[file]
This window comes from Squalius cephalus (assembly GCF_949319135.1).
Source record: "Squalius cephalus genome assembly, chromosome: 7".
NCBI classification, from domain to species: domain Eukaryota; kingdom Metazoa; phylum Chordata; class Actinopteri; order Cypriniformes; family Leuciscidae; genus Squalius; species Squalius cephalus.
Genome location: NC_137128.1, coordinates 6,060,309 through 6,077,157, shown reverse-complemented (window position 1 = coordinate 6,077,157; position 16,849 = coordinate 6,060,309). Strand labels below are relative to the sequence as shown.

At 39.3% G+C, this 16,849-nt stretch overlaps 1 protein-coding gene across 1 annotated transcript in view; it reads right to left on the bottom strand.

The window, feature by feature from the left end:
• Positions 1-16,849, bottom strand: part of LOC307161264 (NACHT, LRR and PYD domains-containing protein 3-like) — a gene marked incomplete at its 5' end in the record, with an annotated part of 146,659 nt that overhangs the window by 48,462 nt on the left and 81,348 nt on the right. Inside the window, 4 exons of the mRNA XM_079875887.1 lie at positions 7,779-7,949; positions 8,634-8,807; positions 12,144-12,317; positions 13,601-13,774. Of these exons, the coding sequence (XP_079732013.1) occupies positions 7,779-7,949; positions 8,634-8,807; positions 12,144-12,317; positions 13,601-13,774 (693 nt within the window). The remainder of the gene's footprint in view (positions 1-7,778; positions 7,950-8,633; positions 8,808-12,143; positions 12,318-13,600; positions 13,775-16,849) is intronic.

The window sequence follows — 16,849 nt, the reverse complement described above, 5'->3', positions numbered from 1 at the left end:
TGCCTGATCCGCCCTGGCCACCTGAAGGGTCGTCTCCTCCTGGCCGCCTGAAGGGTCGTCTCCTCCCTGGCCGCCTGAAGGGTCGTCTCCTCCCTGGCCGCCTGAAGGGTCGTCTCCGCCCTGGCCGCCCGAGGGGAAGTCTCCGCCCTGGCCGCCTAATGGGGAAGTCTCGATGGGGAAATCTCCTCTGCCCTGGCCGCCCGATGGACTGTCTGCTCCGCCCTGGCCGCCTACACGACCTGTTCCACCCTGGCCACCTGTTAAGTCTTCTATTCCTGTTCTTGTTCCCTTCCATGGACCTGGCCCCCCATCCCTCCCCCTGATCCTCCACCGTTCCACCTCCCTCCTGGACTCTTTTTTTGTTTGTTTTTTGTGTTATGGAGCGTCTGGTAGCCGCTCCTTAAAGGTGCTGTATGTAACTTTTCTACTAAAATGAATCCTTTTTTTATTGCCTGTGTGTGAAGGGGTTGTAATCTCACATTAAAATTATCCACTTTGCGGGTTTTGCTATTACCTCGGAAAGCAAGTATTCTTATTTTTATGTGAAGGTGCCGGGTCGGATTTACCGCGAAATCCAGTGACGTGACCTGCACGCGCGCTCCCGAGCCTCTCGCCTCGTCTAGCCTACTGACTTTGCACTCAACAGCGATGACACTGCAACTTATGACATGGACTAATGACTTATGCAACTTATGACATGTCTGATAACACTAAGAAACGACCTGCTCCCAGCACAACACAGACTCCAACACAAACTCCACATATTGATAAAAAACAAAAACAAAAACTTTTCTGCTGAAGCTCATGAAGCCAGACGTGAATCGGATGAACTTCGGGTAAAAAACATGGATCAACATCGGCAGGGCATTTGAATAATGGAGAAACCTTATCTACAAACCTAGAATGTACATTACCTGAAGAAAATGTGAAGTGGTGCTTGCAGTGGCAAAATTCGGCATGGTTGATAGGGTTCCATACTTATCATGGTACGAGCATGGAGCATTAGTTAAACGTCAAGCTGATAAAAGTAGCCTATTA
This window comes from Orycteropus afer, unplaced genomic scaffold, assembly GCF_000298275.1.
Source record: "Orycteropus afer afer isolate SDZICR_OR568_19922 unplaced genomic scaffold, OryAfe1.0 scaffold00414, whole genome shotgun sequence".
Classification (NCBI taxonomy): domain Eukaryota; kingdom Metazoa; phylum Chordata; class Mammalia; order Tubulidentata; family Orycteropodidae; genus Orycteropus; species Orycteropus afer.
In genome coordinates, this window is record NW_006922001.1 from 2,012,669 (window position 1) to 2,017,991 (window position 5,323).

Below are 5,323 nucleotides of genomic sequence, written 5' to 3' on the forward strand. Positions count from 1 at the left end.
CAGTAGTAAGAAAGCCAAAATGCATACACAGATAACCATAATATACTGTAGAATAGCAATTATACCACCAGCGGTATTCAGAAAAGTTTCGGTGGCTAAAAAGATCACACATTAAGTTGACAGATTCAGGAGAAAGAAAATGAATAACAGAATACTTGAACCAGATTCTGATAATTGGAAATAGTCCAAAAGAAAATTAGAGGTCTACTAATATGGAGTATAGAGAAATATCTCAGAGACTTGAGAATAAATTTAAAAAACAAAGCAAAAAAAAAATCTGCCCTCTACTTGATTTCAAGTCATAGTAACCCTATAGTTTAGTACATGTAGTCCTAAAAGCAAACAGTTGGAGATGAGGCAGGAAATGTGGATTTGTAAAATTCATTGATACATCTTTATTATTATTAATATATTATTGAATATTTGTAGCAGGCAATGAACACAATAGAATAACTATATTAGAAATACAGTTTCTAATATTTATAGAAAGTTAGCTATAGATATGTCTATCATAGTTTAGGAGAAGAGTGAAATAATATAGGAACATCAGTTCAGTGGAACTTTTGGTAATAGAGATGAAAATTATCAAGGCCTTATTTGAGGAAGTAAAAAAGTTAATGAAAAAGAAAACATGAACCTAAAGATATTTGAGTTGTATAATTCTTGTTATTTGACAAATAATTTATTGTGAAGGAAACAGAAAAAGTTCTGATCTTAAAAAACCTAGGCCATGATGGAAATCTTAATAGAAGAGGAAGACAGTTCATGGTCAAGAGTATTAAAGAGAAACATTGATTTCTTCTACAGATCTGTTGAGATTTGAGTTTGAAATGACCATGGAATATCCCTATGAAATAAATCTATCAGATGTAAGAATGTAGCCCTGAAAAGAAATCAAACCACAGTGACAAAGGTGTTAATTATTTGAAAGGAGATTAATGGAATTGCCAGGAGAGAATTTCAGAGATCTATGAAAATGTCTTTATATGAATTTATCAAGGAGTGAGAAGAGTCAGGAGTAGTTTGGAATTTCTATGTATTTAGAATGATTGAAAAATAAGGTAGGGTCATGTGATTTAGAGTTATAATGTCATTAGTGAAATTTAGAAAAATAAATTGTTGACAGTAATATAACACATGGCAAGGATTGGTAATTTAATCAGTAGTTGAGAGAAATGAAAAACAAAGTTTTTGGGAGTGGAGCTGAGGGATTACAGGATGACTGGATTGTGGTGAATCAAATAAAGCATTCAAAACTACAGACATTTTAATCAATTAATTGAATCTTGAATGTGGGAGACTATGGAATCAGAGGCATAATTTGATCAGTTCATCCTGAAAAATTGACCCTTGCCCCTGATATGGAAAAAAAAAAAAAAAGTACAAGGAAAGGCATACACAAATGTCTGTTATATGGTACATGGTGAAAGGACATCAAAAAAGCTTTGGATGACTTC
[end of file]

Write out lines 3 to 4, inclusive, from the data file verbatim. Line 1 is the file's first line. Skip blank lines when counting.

NCBI classification, from domain to species: domain Eukaryota; kingdom Metazoa; phylum Chordata; class Actinopteri; order Cypriniformes; family Leuciscidae; genus Squalius; species Squalius cephalus.
Genome location: NC_137128.1, coordinates 6,060,309 through 6,077,157, shown reverse-complemented (window position 1 = coordinate 6,077,157; position 16,849 = coordinate 6,060,309). Strand labels below are relative to the sequence as shown.